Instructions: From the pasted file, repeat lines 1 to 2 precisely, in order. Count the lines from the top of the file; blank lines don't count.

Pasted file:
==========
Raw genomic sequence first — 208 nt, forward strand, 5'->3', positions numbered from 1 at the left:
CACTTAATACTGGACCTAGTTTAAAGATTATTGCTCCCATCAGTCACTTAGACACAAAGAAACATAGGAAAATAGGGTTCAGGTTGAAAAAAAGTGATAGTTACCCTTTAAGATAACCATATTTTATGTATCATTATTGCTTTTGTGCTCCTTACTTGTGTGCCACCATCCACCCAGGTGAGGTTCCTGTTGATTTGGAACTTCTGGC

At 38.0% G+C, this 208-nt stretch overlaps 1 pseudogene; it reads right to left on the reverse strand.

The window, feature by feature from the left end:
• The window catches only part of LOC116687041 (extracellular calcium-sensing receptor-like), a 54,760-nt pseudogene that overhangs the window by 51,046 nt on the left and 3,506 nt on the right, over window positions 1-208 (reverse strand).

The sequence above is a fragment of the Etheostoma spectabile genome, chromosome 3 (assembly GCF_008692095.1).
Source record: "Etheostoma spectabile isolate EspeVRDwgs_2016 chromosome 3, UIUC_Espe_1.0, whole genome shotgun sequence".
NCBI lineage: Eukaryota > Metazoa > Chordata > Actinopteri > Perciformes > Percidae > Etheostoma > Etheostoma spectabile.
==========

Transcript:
Raw genomic sequence first — 208 nt, forward strand, 5'->3', positions numbered from 1 at the left:
CACTTAATACTGGACCTAGTTTAAAGATTATTGCTCCCATCAGTCACTTAGACACAAAGAAACATAGGAAAATAGGGTTCAGGTTGAAAAAAAGTGATAGTTACCCTTTAAGATAACCATATTTTATGTATCATTATTGCTTTTGTGCTCCTTACTTGTGTGCCACCATCCACCCAGGTGAGGTTCCTGTTGATTTGGAACTTCTGGC